Top Hiking Trails in Utah's National Parks - Go Wandering

Top Hiking Trails in Utah's National Parks

Top Hiking Trails in Utah's National Parks
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Anyone traveling to southern Utah should pack their hiking shoes and do some exploring in at least one of its five national parks. Continue reading to learn about some of the top hiking trails in these beloved national parks.

Arches National Park:

The Devils Garden Loop Trail leads hikers directly to the iconic Landscape Arch (the longest arch in North America), scenic spires, and narrow rock walls called “fins.” This trail begins 18 miles north of the park’s visitor center, offering the quintessential experience that Arches National Park has to offer. 

You can expect the hike to and from Landscape Arch to be relatively easy. The landscape is hard-packed and flat for the most part, and a round trip hike is almost two miles long. The trail becomes quite rugged and challenging once you begin hiking toward Double O Arch. Most visitors turn around after taking in the majestic views of Landscape Arch. It is best to come in the early mornings or at sunset since most of this trail does not have shade.


Bryce Canyon National Park:

Visitors can hike a section of the Under the Rim Trail beginning at Bryce Point. Feel free to roam for as long as you like and soak in views of the incredible red rock formations and desert landscape. A shuttle service is available in the summer, allowing guests to arrive or depart from the Sunrise, Sunset, Inspiration, and Bryce Points (Sunrise is closest to the visitor center). 

Under the Rim Trail spans 22 miles across Bryce Canyon. Avid hikers can expect this hike to take about two days to complete. Each hiker should be prepared with at least one gallon of water per day to traverse this backcountry trail. There may be water at the springs or creeks but always treat the water before drinking it. 


Canyonlands National Park:

The Island in the Sky scenic drive eventually leads to Grand View Point. This area is over 6,000 feet in elevation and features a view full of canyons, distant mountains, and basins as far as the eye can see. 

Hikers can take the easy, paved trail just 100 yards away from the parking lot to reach the first viewpoint. You can venture down further to a secondary scenic overlook about one mile away. Even though this is an easy out-and-back hike, it features a spectacular sight that you won't want to miss.


Capitol Reef National Park:

Immerse yourself in the deep canyons by hiking the Halls Creek Narrows at Capitol Reef. Halls Creek Narrows is 56 miles south of the visitor center and follows a natural drainage area called Grand Gulch. This region is about as remote as it gets, and the trail is nearly four miles long. Be aware that it is not an official maintained trail, so map reading skills are a must for anyone wishing to hike here.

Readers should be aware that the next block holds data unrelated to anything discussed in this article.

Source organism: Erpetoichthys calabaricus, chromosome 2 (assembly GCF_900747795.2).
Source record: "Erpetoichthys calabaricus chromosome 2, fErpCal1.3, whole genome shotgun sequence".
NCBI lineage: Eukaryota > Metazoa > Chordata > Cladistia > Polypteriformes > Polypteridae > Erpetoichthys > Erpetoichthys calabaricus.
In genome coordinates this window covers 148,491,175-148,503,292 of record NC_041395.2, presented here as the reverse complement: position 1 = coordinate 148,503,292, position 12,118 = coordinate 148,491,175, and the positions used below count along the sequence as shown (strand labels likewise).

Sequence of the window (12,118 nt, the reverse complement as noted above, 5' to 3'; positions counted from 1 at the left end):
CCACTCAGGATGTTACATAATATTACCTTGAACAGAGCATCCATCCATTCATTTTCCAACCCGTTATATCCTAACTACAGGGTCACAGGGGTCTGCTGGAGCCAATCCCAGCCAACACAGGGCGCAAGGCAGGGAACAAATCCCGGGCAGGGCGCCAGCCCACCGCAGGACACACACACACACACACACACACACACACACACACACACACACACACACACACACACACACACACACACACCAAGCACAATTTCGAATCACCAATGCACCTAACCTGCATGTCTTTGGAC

Even though you are in a desert, there will be plenty of shade as you venture through here. These narrows will also require you to wade through water at certain points, and if the levels are high enough, you may have to swim. If you are visiting between July and September, make sure there are no flash flood warnings for Halls Creek before you begin your hike. 


Zion National Park:

The most popular trail is the Zion Narrows hike which takes you directly through the Virgin River. Many people follow the paved Riverside Walk past the Temple of Sinawa and hike upstream for a while before turning back in the same direction. Hikers that don't want to get their feet wet are better off taking the Canyon Overlook Trail instead. This scenic trail is an easy, one-mile hike providing excellent views for all visitors. 

The West Rim Trail is ideal for more avid hikers. This long-distance hiking area often has fewer visitors than the previously mentioned hiking trails. Expect the West Rim Trail to take up to 12 hours round trip. Unfortunately, this last trail system is closed until further notice due to a significant rockfall, but no one can dispute the majesty of the Observation Point Trail. It is strenuous but much less fear-inducing than the Angel's Landing Trail. Once this section of Zion reopens, don't hesitate to go and enjoy some of the best natural scenery in southern Utah. 


Anyone that loves hiking will have a blast at Utah’s national parks. We hope you go wandering to your heart’s content with your friends and family along these trails and experience an adventure to remember.

If you're interested in southern Utah, take a look at these itineraries: Utah’s Fab Five, Utah Colorado Loop, St. George to Las Vegas.

Read about more hikes in the rocky mountain region: Colorado, Idaho, Montana.

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